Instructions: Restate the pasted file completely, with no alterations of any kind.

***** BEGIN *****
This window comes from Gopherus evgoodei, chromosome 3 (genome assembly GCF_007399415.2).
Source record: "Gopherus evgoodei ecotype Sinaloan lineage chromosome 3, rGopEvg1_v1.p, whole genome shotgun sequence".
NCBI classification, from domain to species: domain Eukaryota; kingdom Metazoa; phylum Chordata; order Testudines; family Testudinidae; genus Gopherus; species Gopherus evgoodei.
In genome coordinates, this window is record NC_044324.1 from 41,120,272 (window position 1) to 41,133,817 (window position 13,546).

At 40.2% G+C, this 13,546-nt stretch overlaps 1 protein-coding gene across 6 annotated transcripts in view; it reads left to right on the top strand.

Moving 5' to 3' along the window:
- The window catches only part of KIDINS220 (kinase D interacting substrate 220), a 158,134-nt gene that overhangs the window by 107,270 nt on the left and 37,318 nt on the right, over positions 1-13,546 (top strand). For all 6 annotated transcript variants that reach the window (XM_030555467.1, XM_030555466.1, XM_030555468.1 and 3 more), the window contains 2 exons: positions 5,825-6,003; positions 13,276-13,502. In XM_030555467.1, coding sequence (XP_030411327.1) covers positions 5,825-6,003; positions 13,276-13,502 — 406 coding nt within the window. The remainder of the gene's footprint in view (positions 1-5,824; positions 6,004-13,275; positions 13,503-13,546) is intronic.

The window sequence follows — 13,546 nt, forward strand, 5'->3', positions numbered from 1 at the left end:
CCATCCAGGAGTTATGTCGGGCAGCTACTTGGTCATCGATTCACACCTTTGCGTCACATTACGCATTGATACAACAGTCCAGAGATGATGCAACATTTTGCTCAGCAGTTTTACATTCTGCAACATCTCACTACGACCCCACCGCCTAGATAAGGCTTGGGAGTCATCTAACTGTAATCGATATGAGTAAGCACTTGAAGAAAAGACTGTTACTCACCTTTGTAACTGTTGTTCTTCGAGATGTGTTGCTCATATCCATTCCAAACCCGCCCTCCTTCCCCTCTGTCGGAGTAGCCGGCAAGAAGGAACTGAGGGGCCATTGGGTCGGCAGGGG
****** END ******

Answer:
This window comes from Gopherus evgoodei, chromosome 3 (genome assembly GCF_007399415.2).
Source record: "Gopherus evgoodei ecotype Sinaloan lineage chromosome 3, rGopEvg1_v1.p, whole genome shotgun sequence".
NCBI classification, from domain to species: domain Eukaryota; kingdom Metazoa; phylum Chordata; order Testudines; family Testudinidae; genus Gopherus; species Gopherus evgoodei.
In genome coordinates, this window is record NC_044324.1 from 41,120,272 (window position 1) to 41,133,817 (window position 13,546).

At 40.2% G+C, this 13,546-nt stretch overlaps 1 protein-coding gene across 6 annotated transcripts in view; it reads left to right on the top strand.

Moving 5' to 3' along the window:
- The window catches only part of KIDINS220 (kinase D interacting substrate 220), a 158,134-nt gene that overhangs the window by 107,270 nt on the left and 37,318 nt on the right, over positions 1-13,546 (top strand). For all 6 annotated transcript variants that reach the window (XM_030555467.1, XM_030555466.1, XM_030555468.1 and 3 more), the window contains 2 exons: positions 5,825-6,003; positions 13,276-13,502. In XM_030555467.1, coding sequence (XP_030411327.1) covers positions 5,825-6,003; positions 13,276-13,502 — 406 coding nt within the window. The remainder of the gene's footprint in view (positions 1-5,824; positions 6,004-13,275; positions 13,503-13,546) is intronic.

The window sequence follows — 13,546 nt, forward strand, 5'->3', positions numbered from 1 at the left end:
CCATCCAGGAGTTATGTCGGGCAGCTACTTGGTCATCGATTCACACCTTTGCGTCACATTACGCATTGATACAACAGTCCAGAGATGATGCAACATTTTGCTCAGCAGTTTTACATTCTGCAACATCTCACTACGACCCCACCGCCTAGATAAGGCTTGGGAGTCATCTAACTGTAATCGATATGAGTAAGCACTTGAAGAAAAGACTGTTACTCACCTTTGTAACTGTTGTTCTTCGAGATGTGTTGCTCATATCCATTCCAAACCCGCCCTCCTTCCCCTCTGTCGGAGTAGCCGGCAAGAAGGAACTGAGGGGCCATTGGGTCGGCAGGGG